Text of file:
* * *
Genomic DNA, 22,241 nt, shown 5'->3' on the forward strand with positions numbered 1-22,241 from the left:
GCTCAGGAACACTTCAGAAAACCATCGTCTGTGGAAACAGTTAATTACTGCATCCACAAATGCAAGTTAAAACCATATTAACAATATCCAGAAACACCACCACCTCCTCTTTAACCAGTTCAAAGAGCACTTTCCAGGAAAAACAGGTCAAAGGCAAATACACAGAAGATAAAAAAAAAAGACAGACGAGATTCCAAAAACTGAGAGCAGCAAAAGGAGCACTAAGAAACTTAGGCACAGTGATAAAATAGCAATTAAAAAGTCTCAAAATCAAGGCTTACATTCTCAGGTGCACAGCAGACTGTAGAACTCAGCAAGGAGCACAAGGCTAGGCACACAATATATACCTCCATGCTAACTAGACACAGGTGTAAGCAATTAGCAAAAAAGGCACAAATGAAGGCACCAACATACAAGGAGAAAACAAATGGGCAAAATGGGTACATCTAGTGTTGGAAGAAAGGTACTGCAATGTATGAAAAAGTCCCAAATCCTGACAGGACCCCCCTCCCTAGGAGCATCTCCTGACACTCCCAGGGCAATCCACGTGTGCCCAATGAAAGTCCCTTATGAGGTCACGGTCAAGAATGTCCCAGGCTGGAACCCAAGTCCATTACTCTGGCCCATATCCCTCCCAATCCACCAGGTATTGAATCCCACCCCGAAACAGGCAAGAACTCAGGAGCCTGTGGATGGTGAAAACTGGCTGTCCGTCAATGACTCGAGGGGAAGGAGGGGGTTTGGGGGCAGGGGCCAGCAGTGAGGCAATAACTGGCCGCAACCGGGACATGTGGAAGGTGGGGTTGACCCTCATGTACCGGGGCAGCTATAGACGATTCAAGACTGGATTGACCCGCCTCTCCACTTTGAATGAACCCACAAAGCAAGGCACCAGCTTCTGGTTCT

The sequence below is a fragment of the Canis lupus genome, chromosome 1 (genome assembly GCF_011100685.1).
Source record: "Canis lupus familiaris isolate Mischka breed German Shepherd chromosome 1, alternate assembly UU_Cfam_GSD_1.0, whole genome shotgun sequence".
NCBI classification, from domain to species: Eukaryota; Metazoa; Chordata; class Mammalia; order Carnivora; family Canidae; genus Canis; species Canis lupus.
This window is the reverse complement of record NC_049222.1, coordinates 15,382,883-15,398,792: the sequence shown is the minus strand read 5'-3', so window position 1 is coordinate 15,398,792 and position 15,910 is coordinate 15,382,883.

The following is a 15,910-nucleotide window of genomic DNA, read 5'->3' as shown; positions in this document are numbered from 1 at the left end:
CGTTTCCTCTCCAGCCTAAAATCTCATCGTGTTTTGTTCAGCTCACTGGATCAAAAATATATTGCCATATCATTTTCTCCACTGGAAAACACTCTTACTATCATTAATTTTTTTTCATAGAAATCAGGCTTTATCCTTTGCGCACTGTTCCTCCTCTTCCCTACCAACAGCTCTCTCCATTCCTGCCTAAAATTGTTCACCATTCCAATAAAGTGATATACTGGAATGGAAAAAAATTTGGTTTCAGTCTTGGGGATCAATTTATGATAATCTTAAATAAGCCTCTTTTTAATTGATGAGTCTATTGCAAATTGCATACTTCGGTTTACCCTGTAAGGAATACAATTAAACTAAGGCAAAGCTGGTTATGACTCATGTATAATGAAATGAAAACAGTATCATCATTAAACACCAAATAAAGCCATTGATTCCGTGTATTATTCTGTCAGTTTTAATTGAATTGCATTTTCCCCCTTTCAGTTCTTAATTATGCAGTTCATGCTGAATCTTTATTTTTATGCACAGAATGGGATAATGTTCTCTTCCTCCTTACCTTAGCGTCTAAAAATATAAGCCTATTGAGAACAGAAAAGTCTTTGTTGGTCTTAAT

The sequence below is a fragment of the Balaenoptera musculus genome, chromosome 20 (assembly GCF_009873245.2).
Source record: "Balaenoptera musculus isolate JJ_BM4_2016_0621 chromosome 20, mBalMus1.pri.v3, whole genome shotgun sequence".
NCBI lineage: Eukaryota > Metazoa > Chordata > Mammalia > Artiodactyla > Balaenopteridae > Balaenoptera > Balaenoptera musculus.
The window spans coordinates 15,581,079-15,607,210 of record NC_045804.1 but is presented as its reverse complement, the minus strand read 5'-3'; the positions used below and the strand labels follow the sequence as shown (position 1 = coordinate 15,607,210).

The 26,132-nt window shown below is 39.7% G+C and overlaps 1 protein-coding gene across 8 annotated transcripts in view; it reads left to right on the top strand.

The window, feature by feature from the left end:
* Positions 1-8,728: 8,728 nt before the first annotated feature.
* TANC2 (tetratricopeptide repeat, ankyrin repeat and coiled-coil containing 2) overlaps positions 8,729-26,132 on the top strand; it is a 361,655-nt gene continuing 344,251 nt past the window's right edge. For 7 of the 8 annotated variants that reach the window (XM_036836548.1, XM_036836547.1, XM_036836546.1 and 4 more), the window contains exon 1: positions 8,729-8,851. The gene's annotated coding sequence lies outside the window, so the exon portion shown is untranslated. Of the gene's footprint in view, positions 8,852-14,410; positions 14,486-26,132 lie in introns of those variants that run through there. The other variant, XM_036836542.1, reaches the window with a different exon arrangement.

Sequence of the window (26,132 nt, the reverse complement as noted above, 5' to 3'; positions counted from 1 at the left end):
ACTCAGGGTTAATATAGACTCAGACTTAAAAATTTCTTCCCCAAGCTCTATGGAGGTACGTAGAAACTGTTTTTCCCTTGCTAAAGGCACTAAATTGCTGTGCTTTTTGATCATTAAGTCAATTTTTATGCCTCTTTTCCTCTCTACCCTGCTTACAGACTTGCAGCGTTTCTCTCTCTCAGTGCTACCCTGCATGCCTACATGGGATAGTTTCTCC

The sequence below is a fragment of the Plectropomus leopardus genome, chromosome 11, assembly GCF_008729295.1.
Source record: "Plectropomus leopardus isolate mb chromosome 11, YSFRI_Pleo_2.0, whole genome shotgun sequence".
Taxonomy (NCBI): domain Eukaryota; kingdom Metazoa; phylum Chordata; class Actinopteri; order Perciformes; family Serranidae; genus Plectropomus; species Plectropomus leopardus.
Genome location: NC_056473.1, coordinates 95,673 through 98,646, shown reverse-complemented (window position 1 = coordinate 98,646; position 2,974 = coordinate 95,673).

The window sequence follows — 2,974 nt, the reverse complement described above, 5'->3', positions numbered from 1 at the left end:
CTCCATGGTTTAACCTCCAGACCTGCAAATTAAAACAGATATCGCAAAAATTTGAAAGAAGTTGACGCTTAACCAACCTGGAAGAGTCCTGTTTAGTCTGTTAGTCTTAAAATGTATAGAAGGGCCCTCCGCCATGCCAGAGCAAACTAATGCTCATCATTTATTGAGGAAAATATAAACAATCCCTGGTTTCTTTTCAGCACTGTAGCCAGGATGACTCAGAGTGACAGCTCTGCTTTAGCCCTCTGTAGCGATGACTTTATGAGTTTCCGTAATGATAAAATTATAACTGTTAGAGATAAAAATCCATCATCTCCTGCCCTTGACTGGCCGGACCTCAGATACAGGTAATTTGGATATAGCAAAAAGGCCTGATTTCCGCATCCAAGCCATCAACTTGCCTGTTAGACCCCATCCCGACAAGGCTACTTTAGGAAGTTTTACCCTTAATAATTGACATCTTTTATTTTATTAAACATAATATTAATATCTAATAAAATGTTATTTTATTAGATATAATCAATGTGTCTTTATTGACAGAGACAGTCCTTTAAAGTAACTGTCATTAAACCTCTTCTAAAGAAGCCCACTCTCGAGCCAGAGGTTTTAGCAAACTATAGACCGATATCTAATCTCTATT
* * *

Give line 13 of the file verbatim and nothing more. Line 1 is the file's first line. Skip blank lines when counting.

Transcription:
The 26,132-nt window shown below is 39.7% G+C and overlaps 1 protein-coding gene across 8 annotated transcripts in view; it reads left to right on the top strand.